OSHA official, brother, caught on recording after soliciting bribe from North Bergen contractor

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A man who worked as a compliance safety and health officer for the U.S. Department of Labor’s Occupational Safety and Health Administration, along with his brother, was caught on “consensual recordings” after soliciting a $6,000 bribe from a North Bergen contractor.

By John Heinis/Hudson County View

Alvaro Idrovo, 44, of Bloomfield, and Paul Idrovo, also known as Jose Diaz, 46, of Nutley, are both charged by complaint with knowingly and intentionally conspiring to commit an offense against the United States, specifically to commit an act of extortion under color of Idrovo’s office or employment with OSHA, U.S. Attorney Craig Carpenito said.

The defendants appeared by videoconference before U.S. Magistrate Judge Leda Dunn Wettre.

Idrovo was assigned to investigate an anonymous complaint concerning the misuse of an extension ladder at a North Bergen work site of Company 1.

He told Individual 1, the owner of Company 1, that Individual 1 was in violation of OSHA regulations for not having the necessary safety training certificates for Company 1’s workers to be on ladders at the work site.

Additionally, Idrovo falsely advised Individual 1 that he needed to obtain training certificates with a specific vendor named “Jose Diaz” or Individual 1 would be subject to exorbitant fines and possible arrest for the violation.

Individual 1 contacted the phone number supplied by Alvaro Idrovo, which actually belonged to Paul Idrovo, posing as “Jose Diaz,” who told Individual 1 that the required OSHA training certificates would cost $13,000 in cash.

He also repeated Alvaro Idrovo’s false assertions that if Individual 1 did not get the training certificates that Individual 1 would be in big trouble with OSHA, including big fines and possible jail. In follow-up telephone conversations with Paul Idrovo, Individual 1 was able to negotiate the fee down to $6,000 in cash.

When OSHA officials learned of Idrovo’s attempt to extort Individual 1 while questioning Individual 1 on an unrelated matter, the OSHA officials referred the matter to federal law enforcement officials, who arranged for Individual 1 to make consensual recordings with both Alvaro and Paul Idrovo.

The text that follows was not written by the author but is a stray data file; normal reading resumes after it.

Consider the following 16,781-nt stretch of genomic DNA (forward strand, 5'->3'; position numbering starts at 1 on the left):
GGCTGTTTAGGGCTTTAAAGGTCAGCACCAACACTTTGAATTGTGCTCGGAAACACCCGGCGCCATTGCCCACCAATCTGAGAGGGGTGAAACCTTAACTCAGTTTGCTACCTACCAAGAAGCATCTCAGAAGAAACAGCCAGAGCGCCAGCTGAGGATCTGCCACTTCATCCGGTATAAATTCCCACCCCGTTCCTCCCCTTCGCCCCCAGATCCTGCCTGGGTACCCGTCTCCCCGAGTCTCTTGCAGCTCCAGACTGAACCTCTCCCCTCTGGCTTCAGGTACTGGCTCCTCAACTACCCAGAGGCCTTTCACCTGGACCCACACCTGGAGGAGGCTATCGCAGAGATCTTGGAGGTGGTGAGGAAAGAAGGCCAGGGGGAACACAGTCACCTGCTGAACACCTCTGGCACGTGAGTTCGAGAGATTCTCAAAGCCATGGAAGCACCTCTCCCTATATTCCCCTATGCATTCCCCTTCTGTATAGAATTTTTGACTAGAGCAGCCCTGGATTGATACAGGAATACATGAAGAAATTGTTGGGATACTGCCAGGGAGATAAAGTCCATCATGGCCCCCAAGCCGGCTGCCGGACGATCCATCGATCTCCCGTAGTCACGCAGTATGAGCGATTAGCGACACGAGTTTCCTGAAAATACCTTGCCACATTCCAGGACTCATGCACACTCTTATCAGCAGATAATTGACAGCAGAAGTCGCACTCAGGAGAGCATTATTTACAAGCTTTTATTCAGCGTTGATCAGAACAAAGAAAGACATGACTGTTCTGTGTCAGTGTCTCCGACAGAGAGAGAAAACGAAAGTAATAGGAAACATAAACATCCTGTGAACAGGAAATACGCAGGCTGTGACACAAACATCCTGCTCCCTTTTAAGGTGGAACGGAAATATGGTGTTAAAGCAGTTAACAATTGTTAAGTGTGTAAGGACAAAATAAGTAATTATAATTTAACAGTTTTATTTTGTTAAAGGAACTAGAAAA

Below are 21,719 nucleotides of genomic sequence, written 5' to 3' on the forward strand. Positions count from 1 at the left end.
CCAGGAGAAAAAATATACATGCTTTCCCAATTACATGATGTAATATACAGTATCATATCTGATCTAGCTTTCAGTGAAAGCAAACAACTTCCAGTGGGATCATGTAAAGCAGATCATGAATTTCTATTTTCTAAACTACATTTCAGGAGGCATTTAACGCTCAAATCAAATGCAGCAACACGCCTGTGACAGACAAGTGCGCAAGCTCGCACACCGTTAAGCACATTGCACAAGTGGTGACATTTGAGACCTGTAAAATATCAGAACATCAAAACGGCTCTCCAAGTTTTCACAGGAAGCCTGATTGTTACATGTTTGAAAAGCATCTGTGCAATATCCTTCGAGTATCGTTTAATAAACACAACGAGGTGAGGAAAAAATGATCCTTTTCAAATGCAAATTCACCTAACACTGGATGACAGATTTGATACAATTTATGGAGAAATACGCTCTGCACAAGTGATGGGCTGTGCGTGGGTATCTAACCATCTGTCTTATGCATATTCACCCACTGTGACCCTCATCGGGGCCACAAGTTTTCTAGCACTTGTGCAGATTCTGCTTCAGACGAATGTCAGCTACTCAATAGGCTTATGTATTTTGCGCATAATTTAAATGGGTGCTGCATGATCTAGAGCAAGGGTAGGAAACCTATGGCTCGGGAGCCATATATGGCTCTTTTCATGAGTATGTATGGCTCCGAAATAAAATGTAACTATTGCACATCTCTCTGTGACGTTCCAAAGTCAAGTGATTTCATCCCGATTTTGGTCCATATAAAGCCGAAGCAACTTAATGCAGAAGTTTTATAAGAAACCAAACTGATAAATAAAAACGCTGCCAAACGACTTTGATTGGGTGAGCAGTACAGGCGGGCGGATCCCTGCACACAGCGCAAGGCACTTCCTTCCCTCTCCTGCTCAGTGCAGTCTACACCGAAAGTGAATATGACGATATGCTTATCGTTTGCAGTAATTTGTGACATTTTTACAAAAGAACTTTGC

Leading up to the meeting, Paul Idrovo, posing as Diaz, told Individual 1 on an April 15th recorded call that he couldn’t possibly go lower than $6,000 in cash since he was “already doing a favor, they’re requiring you … full protection and one for the ladder.”

He added that “you have to understand, it’s- it’d be $13,000 if I charged for everything separately,” the criminal complaint says.

Then, during an April 22nd meeting surveilled by law enforcement, Individual 1 paid Paul Idrovo $6,000 in cash at a Dunkin Donuts in Nutlet in exchange for ladder and safety awareness training certificates and a safety and health plan.

“They don’t like to do this paperwork. Then, with me, I’m straight up. And I try to help you all so that – their paperwork ends at – at – at one point and it’s over,” he allegedly said during a recorded conversation where he accepted the bribe.

Thereafter, Alvaro Idrovo attached copies of the training certificates and the plan to his OSHA reports regarding Company 1’s violation despite knowing that the training certificates falsely claimed that training had been provided to the noted individuals in March 2020, “Jose Diaz” had provided training, and the alleged training was OSHA certified.

The conspiracy charge carries a maximum potential penalty of five years in prison and a $250,000 fine.

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